The foundation stones are environmental sustainability and leading a healthy lifestyle, the pillars are solidarity, optimism, communication, exercise, siesta, etc., and on top of that he places the numerous foods that constitute a “diet” indispensable to human growth and survival, and he completes the temple by putting virgin olive oil at the very top. Here “diet” doesn’t necessarily mean “food” precisely, rather, I think you can understand it as a word indicating “way of life.”


Foods in the Mediterranean diet (1)


Recently a certain major U.S. company that provides integrated information services ranked 169 countries and regions in the world by level of health. Impressively, Spain ranked number one. This was a jump up from sixth rank in the last ranking in 2017.
To rank the countries and regions, points were added for average longevity, health care system, access to clean water, etc. but points were subtracted for smoking rate, obesity, etc.
The article starts with the question “Did Spain come out on top thanks to gazpacho and paella?”
Yes, it probably was because of the Mediterranean diet.


Foods in the Mediterranean diet (2)


The image of the Mediterranean Sea is a calm sea dotted with islands basking in bright sunshine, where seafood is abundant and there are olives and citrus fruits, which is similar to the Seto Inland Sea, right?
Marinate Akashi octopus in Shodo island virgin olive oil, Hakata island salt, and lemon from the Geiyo islands, and voila, your Octopus Carpaccio, a superb example of Japanese Mediterranean food, is ready.

Come to think of it, a long-established pickle store in Kyoto has made a Mediterranean Sea Olive Pickle, a combination of two main players: olives, which play the lead role in the Mediterranean diet, and fermented foods, which you could say play a prominent role in Washoku (“traditional dietary cultures of the Japanese”). It looks as though we can expect further collaborations between the Mediterranean diet and Washoku.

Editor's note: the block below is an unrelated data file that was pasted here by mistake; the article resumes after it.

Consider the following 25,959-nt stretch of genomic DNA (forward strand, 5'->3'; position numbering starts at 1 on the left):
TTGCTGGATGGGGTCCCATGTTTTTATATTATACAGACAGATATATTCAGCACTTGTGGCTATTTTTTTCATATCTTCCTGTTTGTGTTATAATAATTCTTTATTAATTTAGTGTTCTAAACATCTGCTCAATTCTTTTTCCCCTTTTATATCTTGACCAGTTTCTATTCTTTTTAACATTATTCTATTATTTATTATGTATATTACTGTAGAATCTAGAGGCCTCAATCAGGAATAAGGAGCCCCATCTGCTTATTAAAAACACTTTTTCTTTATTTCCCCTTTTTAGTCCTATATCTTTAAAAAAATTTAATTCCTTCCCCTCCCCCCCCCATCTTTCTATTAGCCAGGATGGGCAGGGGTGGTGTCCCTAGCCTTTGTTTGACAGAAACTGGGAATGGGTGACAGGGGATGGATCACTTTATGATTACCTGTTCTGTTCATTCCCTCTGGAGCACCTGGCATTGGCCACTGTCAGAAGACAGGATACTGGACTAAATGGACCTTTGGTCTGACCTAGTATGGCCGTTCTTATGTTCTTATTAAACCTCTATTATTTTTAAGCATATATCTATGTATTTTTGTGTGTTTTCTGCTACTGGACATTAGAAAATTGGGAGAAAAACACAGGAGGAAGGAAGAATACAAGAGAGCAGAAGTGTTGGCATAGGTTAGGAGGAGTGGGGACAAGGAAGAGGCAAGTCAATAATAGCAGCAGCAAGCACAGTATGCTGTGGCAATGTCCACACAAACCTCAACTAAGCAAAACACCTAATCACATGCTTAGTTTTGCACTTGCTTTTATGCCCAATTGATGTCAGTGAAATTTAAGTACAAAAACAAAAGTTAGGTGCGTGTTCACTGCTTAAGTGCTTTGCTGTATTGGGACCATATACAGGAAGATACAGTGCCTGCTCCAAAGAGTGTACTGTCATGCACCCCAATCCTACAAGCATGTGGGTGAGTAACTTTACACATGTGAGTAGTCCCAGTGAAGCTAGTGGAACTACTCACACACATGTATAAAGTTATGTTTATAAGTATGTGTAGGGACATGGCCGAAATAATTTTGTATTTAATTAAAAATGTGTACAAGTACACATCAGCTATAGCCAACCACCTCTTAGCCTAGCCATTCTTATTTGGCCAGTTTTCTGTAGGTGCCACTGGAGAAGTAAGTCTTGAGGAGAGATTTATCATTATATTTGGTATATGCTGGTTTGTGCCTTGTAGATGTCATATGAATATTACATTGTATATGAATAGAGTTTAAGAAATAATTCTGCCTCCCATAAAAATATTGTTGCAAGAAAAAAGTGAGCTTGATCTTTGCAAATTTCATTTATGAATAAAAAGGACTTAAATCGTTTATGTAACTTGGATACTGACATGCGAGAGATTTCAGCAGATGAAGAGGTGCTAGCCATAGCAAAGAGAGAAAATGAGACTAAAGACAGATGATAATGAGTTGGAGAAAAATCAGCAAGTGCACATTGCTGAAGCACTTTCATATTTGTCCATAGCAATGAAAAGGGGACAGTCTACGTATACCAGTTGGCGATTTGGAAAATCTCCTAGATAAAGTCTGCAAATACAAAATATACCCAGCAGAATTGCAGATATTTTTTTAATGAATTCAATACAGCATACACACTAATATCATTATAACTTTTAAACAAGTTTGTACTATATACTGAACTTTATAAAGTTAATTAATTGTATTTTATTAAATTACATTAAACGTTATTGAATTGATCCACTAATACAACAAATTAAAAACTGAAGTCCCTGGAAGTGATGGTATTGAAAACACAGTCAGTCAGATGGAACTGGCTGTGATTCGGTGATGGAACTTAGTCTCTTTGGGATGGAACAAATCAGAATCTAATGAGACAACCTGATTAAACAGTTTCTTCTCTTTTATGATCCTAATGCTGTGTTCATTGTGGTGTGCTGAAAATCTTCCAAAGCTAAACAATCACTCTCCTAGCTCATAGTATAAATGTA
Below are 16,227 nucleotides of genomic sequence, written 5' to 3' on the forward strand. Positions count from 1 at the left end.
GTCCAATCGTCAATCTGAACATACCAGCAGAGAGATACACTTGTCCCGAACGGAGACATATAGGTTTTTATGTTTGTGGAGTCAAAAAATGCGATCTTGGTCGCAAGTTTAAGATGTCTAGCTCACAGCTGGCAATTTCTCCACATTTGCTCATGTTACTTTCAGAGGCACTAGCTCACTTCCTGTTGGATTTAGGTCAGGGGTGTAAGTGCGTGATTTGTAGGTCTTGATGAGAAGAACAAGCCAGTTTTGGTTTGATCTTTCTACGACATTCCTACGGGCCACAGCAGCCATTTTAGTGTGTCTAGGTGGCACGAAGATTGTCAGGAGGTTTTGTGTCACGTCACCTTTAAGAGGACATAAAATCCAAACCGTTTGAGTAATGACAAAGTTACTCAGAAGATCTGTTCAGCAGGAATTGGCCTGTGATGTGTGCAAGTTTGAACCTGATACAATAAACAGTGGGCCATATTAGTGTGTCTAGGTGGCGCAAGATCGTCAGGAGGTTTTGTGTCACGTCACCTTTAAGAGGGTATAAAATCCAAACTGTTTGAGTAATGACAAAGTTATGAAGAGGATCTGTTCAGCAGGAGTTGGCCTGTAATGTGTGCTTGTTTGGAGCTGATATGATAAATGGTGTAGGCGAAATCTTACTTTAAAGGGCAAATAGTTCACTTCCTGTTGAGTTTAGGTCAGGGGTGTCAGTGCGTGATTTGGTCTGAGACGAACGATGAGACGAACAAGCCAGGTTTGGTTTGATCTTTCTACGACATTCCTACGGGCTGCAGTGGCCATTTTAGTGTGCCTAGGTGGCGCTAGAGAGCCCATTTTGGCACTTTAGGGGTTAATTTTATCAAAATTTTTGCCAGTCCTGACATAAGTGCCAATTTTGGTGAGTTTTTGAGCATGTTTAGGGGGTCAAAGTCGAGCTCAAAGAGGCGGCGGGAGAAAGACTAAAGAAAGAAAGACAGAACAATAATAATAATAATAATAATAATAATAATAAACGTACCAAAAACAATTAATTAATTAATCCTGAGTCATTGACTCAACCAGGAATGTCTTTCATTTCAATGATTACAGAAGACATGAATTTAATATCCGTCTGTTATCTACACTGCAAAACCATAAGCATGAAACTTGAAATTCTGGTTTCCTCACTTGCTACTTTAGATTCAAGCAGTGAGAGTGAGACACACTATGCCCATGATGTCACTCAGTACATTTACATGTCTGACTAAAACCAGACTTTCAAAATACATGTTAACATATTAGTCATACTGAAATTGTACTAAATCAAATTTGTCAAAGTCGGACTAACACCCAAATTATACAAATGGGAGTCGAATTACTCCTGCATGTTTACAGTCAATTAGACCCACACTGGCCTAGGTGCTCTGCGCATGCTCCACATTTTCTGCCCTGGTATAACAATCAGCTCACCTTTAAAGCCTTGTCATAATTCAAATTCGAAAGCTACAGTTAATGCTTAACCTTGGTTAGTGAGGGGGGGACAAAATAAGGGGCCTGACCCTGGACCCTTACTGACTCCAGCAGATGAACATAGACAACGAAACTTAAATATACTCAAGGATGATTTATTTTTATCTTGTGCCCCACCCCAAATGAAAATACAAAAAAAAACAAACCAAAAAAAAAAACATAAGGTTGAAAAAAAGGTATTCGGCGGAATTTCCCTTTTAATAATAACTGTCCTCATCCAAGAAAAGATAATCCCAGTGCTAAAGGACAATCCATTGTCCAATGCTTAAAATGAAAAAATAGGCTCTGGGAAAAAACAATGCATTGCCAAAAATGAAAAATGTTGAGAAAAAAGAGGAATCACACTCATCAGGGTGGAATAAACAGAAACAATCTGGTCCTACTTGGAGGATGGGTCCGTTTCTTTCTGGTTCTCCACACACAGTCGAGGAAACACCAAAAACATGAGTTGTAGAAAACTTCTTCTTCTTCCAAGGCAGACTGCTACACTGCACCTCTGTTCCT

By the way, March 15 is Olive Day in Japan. The day was established to commemorate the planting of olive seeds by Emperor Hirohito himself on Shodo island, which His Majesty visited on a tour of the area on that day in 1950. Apparently, you can now see the impressive trees those seeds have grown into at Shodoshima Olive Park, which commemorates the place where olive cultivation started.

I received assistance from the following in writing this and the previous blogs.
〇 Fundación Científica Caja Rural de Soria (Soria Credit Union Science Foundation)
Director: Dr. Juan Manuel Ruíz Liso (Medicine)
〇 Teachers and students from the Department of Food Culture, Faculty of Food Culture, Baika Women’s University
I would like to express my gratitude for their assistance.

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  • Susumu Yamada
  • AgeTiger( TORA )
  • GenderMale
  • JobSpanish and Japanese Translation

It’s been almost 37 years since I received a residence permit and work permit from the Spanish government and paid my first tax and social insurance premiums. Now that I’m at that age where I will soon go and register at the senior human resources center, I’m grateful to have this opportunity to introduce you all to this country that has taken care of me these many years.